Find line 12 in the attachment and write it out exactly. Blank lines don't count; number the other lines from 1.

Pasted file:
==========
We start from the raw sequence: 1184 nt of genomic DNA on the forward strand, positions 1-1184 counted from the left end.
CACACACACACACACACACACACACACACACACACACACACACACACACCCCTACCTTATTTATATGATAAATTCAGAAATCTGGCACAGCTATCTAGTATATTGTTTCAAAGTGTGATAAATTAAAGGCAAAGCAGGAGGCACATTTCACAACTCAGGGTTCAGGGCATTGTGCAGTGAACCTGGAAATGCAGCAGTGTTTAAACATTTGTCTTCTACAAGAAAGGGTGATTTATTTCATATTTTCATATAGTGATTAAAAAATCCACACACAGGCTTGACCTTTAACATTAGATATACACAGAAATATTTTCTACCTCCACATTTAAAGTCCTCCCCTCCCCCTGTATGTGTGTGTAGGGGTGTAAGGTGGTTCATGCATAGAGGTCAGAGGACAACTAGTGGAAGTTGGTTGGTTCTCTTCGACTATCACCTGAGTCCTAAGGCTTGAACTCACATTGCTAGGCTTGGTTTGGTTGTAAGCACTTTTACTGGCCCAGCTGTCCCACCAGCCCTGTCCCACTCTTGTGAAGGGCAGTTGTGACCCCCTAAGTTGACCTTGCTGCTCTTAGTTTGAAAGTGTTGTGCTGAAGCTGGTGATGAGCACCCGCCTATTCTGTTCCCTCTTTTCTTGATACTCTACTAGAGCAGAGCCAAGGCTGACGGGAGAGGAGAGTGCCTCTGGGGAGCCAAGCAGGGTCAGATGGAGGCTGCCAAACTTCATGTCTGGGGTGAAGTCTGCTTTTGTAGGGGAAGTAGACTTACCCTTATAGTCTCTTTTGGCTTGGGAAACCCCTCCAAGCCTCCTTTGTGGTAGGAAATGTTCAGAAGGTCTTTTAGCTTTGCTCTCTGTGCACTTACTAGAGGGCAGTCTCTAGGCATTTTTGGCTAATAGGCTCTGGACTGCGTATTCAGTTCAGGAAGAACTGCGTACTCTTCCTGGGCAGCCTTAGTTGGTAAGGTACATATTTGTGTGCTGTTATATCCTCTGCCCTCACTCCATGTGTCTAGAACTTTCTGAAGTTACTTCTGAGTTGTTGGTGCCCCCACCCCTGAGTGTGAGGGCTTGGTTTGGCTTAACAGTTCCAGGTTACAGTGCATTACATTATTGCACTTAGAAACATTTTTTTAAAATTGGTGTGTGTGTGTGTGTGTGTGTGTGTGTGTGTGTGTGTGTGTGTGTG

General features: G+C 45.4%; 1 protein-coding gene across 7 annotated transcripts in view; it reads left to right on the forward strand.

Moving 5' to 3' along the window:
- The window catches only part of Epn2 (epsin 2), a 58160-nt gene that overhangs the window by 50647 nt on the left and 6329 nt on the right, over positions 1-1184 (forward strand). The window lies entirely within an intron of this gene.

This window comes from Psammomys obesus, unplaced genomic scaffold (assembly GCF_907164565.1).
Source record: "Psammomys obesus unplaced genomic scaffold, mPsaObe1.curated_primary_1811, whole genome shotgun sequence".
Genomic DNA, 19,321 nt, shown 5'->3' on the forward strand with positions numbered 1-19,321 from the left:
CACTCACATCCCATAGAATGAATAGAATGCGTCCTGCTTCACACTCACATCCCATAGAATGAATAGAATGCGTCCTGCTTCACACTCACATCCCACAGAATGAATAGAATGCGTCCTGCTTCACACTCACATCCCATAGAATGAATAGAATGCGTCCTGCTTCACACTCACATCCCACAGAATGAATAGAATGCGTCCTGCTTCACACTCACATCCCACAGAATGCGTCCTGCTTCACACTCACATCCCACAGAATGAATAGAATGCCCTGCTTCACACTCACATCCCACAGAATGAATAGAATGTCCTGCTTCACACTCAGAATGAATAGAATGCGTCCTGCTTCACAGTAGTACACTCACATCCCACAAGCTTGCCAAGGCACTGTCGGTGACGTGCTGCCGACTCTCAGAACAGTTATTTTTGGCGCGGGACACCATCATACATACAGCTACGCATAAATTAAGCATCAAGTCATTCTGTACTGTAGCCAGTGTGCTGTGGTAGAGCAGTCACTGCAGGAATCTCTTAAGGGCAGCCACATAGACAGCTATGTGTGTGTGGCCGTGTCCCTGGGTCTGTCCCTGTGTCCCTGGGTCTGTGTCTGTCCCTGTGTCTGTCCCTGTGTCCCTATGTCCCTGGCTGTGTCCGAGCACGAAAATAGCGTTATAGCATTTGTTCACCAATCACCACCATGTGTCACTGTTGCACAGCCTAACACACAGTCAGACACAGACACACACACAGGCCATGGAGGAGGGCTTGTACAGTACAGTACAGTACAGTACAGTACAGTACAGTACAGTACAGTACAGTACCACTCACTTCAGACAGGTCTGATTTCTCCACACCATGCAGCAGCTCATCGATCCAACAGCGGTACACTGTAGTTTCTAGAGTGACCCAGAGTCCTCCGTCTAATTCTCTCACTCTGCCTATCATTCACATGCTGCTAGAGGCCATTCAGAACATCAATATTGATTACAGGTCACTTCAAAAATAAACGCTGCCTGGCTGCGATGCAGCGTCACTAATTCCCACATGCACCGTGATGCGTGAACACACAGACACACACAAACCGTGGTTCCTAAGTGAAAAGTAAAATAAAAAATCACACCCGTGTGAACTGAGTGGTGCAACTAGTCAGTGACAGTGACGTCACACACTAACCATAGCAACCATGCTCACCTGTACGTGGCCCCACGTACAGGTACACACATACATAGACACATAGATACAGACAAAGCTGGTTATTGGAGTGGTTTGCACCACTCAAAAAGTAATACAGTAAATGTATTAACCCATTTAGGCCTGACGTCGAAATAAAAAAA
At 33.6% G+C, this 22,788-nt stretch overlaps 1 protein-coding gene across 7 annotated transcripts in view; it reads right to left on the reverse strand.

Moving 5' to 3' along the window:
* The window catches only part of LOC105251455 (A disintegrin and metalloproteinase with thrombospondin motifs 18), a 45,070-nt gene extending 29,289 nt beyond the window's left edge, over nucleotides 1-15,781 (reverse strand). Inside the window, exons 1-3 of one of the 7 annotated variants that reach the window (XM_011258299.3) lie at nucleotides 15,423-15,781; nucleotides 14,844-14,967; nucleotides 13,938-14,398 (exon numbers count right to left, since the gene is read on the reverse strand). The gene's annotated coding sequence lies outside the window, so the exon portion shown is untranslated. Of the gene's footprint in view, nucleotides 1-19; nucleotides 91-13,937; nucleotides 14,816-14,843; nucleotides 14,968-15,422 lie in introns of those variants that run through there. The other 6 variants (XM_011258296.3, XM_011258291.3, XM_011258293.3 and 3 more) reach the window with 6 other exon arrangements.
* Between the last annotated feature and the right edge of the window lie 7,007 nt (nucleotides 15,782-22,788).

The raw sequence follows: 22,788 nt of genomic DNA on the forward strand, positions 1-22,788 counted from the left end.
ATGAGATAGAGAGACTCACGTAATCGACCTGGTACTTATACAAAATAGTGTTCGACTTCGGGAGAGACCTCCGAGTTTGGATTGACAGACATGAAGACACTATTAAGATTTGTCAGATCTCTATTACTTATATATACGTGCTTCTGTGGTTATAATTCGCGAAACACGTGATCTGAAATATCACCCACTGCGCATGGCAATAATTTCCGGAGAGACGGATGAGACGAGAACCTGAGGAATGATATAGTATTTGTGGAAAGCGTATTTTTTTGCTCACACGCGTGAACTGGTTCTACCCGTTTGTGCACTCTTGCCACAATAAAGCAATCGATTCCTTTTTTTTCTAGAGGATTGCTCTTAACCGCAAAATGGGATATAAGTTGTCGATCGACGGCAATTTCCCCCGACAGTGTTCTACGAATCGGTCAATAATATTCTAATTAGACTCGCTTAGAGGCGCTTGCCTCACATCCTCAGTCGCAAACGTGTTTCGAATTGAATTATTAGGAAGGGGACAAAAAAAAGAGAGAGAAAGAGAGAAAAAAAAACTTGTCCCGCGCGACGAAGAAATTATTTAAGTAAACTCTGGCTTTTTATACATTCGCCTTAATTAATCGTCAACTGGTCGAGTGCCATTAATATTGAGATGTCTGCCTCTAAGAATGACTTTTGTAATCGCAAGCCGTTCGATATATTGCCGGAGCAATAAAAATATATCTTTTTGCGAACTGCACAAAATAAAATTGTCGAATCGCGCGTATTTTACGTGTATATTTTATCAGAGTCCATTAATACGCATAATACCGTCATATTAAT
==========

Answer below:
* The window catches only part of LOC105251455 (A disintegrin and metalloproteinase with thrombospondin motifs 18), a 45,070-nt gene extending 29,289 nt beyond the window's left edge, over nucleotides 1-15,781 (reverse strand). Inside the window, exons 1-3 of one of the 7 annotated variants that reach the window (XM_011258299.3) lie at nucleotides 15,423-15,781; nucleotides 14,844-14,967; nucleotides 13,938-14,398 (exon numbers count right to left, since the gene is read on the reverse strand). The gene's annotated coding sequence lies outside the window, so the exon portion shown is untranslated. Of the gene's footprint in view, nucleotides 1-19; nucleotides 91-13,937; nucleotides 14,816-14,843; nucleotides 14,968-15,422 lie in introns of those variants that run through there. The other 6 variants (XM_011258296.3, XM_011258291.3, XM_011258293.3 and 3 more) reach the window with 6 other exon arrangements.